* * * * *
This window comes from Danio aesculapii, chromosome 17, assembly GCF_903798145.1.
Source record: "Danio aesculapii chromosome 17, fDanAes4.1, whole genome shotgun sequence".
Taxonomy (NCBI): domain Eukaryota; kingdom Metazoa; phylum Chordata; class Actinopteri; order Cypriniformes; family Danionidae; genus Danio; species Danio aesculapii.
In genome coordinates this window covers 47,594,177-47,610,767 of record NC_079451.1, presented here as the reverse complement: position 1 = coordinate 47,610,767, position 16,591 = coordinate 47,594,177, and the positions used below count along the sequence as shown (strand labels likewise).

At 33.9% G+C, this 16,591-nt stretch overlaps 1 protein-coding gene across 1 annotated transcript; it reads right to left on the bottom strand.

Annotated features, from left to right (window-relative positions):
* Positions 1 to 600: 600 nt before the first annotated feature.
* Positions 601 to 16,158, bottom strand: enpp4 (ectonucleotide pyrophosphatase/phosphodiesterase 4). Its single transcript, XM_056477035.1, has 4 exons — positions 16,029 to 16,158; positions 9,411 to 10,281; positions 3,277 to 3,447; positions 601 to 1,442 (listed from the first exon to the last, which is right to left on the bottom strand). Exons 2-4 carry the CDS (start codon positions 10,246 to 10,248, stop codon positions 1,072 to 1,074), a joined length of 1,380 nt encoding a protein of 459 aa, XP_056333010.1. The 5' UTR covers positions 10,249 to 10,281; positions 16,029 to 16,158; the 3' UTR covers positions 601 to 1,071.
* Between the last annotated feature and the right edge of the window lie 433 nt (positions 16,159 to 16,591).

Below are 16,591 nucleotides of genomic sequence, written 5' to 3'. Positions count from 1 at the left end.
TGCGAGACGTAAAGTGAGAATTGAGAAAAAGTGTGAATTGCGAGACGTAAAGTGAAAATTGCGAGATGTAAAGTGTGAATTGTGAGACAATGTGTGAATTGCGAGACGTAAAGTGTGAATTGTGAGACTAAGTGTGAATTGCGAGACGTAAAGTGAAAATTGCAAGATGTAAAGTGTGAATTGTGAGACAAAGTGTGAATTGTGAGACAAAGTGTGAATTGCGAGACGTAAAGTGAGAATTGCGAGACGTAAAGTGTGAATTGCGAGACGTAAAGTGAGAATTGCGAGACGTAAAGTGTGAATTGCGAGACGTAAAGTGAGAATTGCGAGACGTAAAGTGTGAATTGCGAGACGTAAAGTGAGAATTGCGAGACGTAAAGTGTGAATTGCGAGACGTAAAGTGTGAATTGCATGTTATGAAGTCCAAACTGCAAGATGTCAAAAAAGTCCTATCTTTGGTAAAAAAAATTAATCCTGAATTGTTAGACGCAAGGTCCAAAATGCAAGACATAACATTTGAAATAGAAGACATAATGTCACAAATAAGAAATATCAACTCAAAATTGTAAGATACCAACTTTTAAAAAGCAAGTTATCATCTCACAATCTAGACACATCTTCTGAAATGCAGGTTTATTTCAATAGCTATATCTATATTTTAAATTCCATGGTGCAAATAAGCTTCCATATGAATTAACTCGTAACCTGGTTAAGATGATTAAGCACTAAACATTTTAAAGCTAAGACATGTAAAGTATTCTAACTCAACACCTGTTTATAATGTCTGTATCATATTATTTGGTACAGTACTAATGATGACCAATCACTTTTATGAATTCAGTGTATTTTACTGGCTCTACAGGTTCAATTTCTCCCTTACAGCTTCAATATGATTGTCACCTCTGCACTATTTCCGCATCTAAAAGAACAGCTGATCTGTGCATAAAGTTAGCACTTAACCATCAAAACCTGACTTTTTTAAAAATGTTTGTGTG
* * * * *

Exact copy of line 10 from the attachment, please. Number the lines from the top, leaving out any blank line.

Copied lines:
Below are 16,591 nucleotides of genomic sequence, written 5' to 3'. Positions count from 1 at the left end.